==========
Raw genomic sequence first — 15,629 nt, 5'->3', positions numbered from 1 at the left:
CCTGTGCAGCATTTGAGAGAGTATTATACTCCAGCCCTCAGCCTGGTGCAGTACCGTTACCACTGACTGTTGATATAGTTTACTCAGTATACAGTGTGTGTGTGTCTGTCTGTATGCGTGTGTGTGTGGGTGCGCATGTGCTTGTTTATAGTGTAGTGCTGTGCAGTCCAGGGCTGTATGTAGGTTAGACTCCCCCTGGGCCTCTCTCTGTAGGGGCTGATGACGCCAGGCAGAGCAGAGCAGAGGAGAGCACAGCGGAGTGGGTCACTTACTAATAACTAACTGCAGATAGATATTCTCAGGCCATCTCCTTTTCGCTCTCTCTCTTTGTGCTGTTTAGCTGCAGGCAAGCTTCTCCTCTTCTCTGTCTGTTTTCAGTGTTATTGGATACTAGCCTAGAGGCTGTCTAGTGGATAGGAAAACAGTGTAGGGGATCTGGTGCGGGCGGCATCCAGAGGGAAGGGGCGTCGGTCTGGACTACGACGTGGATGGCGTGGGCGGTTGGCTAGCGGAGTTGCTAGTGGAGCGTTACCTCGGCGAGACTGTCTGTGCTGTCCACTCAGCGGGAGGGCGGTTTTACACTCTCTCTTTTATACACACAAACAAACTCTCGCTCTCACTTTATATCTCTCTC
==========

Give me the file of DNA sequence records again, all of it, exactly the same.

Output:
Raw genomic sequence first — 15,629 nt, 5'->3', positions numbered from 1 at the left:
CCTGTGCAGCATTTGAGAGAGTATTATACTCCAGCCCTCAGCCTGGTGCAGTACCGTTACCACTGACTGTTGATATAGTTTACTCAGTATACAGTGTGTGTGTGTCTGTCTGTATGCGTGTGTGTGTGGGTGCGCATGTGCTTGTTTATAGTGTAGTGCTGTGCAGTCCAGGGCTGTATGTAGGTTAGACTCCCCCTGGGCCTCTCTCTGTAGGGGCTGATGACGCCAGGCAGAGCAGAGCAGAGGAGAGCACAGCGGAGTGGGTCACTTACTAATAACTAACTGCAGATAGATATTCTCAGGCCATCTCCTTTTCGCTCTCTCTCTTTGTGCTGTTTAGCTGCAGGCAAGCTTCTCCTCTTCTCTGTCTGTTTTCAGTGTTATTGGATACTAGCCTAGAGGCTGTCTAGTGGATAGGAAAACAGTGTAGGGGATCTGGTGCGGGCGGCATCCAGAGGGAAGGGGCGTCGGTCTGGACTACGACGTGGATGGCGTGGGCGGTTGGCTAGCGGAGTTGCTAGTGGAGCGTTACCTCGGCGAGACTGTCTGTGCTGTCCACTCAGCGGGAGGGCGGTTTTACACTCTCTCTTTTATACACACAAACAAACTCTCGCTCTCACTTTATATCTCTCTC